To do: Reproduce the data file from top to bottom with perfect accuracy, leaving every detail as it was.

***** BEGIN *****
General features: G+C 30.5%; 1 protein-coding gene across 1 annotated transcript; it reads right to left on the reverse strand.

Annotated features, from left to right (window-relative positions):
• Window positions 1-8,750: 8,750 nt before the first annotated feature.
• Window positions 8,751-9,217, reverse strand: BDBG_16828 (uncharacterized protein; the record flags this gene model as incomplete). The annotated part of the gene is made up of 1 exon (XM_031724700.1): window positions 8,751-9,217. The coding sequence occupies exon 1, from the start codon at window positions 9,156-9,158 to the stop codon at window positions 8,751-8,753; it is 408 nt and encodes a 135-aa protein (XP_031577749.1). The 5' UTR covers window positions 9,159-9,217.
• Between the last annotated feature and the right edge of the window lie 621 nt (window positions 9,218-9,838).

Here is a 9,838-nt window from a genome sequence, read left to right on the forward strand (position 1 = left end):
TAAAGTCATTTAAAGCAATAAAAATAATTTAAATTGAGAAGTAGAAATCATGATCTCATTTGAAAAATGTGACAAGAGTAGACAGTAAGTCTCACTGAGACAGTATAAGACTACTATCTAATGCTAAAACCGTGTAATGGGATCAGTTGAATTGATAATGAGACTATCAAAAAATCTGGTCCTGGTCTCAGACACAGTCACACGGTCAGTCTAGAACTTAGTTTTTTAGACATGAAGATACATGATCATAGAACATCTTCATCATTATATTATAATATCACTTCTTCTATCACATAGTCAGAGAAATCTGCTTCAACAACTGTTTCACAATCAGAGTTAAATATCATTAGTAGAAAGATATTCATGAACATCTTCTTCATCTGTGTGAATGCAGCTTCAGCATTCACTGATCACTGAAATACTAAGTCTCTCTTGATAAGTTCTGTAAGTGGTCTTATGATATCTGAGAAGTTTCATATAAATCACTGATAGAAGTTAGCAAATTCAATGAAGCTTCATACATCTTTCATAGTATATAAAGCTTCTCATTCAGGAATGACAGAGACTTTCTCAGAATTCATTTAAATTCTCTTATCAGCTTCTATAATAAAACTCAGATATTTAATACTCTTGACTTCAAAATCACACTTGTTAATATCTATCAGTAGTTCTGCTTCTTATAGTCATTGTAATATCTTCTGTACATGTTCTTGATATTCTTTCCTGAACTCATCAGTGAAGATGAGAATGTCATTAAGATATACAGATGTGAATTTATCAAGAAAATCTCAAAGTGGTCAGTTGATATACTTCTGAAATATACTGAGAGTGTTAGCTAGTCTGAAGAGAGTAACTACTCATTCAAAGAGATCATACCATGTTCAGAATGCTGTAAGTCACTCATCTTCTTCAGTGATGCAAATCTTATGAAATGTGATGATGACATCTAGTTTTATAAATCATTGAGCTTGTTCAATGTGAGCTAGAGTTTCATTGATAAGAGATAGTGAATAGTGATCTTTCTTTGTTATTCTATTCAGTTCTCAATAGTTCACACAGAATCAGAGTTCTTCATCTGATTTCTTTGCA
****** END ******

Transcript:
General features: G+C 30.5%; 1 protein-coding gene across 1 annotated transcript; it reads right to left on the reverse strand.

Annotated features, from left to right (window-relative positions):
• Window positions 1-8,750: 8,750 nt before the first annotated feature.
• Window positions 8,751-9,217, reverse strand: BDBG_16828 (uncharacterized protein; the record flags this gene model as incomplete). The annotated part of the gene is made up of 1 exon (XM_031724700.1): window positions 8,751-9,217. The coding sequence occupies exon 1, from the start codon at window positions 9,156-9,158 to the stop codon at window positions 8,751-8,753; it is 408 nt and encodes a 135-aa protein (XP_031577749.1). The 5' UTR covers window positions 9,159-9,217.
• Between the last annotated feature and the right edge of the window lie 621 nt (window positions 9,218-9,838).

Here is a 9,838-nt window from a genome sequence, read left to right on the forward strand (position 1 = left end):
TAAAGTCATTTAAAGCAATAAAAATAATTTAAATTGAGAAGTAGAAATCATGATCTCATTTGAAAAATGTGACAAGAGTAGACAGTAAGTCTCACTGAGACAGTATAAGACTACTATCTAATGCTAAAACCGTGTAATGGGATCAGTTGAATTGATAATGAGACTATCAAAAAATCTGGTCCTGGTCTCAGACACAGTCACACGGTCAGTCTAGAACTTAGTTTTTTAGACATGAAGATACATGATCATAGAACATCTTCATCATTATATTATAATATCACTTCTTCTATCACATAGTCAGAGAAATCTGCTTCAACAACTGTTTCACAATCAGAGTTAAATATCATTAGTAGAAAGATATTCATGAACATCTTCTTCATCTGTGTGAATGCAGCTTCAGCATTCACTGATCACTGAAATACTAAGTCTCTCTTGATAAGTTCTGTAAGTGGTCTTATGATATCTGAGAAGTTTCATATAAATCACTGATAGAAGTTAGCAAATTCAATGAAGCTTCATACATCTTTCATAGTATATAAAGCTTCTCATTCAGGAATGACAGAGACTTTCTCAGAATTCATTTAAATTCTCTTATCAGCTTCTATAATAAAACTCAGATATTTAATACTCTTGACTTCAAAATCACACTTGTTAATATCTATCAGTAGTTCTGCTTCTTATAGTCATTGTAATATCTTCTGTACATGTTCTTGATATTCTTTCCTGAACTCATCAGTGAAGATGAGAATGTCATTAAGATATACAGATGTGAATTTATCAAGAAAATCTCAAAGTGGTCAGTTGATATACTTCTGAAATATACTGAGAGTGTTAGCTAGTCTGAAGAGAGTAACTACTCATTCAAAGAGATCATACCATGTTCAGAATGCTGTAAGTCACTCATCTTCTTCAGTGATGCAAATCTTATGAAATGTGATGATGACATCTAGTTTTATAAATCATTGAGCTTGTTCAATGTGAGCTAGAGTTTCATTGATAAGAGATAGTGAATAGTGATCTTTCTTTGTTATTCTATTCAGTTCTCAATAGTTCACACAGAATCAGAGTTCTTCATCTGATTTCTTTGCA